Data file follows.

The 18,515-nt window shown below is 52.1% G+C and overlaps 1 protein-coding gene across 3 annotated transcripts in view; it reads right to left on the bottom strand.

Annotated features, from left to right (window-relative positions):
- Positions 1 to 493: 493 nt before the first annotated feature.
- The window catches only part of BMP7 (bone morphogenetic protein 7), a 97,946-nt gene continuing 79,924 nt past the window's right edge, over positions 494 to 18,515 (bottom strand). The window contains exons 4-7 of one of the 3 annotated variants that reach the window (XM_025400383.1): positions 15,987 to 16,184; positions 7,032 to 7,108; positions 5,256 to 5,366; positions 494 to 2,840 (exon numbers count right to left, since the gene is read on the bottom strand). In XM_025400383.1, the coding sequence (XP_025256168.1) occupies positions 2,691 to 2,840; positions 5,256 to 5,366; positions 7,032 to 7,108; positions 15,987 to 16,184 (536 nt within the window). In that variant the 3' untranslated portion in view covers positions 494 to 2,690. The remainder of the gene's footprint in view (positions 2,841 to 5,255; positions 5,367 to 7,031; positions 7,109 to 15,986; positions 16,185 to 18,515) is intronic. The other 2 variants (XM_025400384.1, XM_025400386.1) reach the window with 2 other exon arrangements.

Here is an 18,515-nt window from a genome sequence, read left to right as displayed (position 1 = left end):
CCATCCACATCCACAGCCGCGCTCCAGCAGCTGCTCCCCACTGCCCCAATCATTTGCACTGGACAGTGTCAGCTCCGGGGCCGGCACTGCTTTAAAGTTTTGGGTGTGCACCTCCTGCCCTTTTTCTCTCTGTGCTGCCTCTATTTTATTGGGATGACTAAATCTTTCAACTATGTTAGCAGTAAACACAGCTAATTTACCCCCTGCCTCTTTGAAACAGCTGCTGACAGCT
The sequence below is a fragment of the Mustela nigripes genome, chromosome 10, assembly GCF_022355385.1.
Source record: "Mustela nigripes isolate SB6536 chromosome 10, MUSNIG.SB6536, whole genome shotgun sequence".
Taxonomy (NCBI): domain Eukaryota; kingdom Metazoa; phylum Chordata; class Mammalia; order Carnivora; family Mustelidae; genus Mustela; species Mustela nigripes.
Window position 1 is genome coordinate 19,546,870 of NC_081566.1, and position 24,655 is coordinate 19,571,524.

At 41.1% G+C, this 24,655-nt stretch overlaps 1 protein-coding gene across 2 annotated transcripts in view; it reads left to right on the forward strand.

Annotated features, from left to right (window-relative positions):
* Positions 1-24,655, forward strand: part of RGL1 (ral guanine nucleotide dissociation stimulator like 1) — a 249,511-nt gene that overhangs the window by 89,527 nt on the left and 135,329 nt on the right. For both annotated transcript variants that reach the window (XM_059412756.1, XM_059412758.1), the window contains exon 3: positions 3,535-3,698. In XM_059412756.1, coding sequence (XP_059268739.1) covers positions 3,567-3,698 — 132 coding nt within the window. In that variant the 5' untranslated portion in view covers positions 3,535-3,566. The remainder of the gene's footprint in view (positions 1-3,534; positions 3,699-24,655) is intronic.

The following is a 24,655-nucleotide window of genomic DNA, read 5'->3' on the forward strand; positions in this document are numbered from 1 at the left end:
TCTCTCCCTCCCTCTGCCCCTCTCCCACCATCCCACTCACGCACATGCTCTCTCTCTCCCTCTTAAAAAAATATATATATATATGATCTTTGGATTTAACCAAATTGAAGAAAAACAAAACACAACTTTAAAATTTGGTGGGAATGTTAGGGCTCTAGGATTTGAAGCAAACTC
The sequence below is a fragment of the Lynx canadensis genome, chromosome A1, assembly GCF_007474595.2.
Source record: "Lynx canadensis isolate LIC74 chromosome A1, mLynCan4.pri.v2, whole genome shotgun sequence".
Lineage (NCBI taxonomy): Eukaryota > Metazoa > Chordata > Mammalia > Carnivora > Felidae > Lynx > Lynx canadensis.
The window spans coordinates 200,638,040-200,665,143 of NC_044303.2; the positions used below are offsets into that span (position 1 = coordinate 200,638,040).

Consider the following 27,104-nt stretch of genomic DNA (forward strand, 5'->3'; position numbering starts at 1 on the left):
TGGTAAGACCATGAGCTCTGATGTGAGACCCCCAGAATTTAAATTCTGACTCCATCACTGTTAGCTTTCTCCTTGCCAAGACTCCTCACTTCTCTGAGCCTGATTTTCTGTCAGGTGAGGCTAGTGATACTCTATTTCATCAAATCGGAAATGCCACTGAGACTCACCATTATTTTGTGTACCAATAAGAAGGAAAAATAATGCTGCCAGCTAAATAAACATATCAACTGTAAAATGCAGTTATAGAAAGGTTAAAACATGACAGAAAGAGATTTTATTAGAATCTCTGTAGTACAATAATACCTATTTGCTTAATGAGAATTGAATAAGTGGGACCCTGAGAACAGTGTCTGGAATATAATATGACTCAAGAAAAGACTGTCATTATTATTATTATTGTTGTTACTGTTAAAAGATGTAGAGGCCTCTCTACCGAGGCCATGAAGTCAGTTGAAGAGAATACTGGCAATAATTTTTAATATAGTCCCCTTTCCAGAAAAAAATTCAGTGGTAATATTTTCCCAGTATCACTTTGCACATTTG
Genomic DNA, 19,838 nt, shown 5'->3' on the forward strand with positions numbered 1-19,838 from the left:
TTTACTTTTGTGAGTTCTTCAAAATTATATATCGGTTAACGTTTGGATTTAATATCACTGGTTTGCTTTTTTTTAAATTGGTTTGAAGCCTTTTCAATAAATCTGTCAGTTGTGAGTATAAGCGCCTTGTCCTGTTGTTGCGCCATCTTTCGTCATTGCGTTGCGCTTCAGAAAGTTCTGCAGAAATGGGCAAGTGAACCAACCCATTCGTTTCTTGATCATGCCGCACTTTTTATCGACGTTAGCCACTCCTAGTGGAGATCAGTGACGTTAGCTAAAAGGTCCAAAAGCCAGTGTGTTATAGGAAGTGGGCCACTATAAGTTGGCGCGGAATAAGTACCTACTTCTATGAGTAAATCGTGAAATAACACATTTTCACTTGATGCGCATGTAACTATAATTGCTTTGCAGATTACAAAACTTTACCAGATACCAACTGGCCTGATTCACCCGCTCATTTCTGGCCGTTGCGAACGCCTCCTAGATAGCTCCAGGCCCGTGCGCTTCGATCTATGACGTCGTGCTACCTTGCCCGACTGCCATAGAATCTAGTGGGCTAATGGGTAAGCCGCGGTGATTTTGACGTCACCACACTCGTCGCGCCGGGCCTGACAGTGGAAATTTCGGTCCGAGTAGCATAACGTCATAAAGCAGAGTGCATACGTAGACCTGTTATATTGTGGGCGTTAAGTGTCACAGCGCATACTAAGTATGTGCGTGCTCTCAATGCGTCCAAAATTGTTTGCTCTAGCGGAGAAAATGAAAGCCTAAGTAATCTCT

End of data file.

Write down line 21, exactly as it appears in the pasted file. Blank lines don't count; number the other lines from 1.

TGGTAAGACCATGAGCTCTGATGTGAGACCCCCAGAATTTAAATTCTGACTCCATCACTGTTAGCTTTCTCCTTGCCAAGACTCCTCACTTCTCTGAGCCTGATTTTCTGTCAGGTGAGGCTAGTGATACTCTATTTCATCAAATCGGAAATGCCACTGAGACTCACCATTATTTTGTGTACCAATAAGAAGGAAAAATAATGCTGCCAGCTAAATAAACATATCAACTGTAAAATGCAGTTATAGAAAGGTTAAAACATGACAGAAAGAGATTTTATTAGAATCTCTGTAGTACAATAATACCTATTTGCTTAATGAGAATTGAATAAGTGGGACCCTGAGAACAGTGTCTGGAATATAATATGACTCAAGAAAAGACTGTCATTATTATTATTATTGTTGTTACTGTTAAAAGATGTAGAGGCCTCTCTACCGAGGCCATGAAGTCAGTTGAAGAGAATACTGGCAATAATTTTTAATATAGTCCCCTTTCCAGAAAAAAATTCAGTGGTAATATTTTCCCAGTATCACTTTGCACATTTG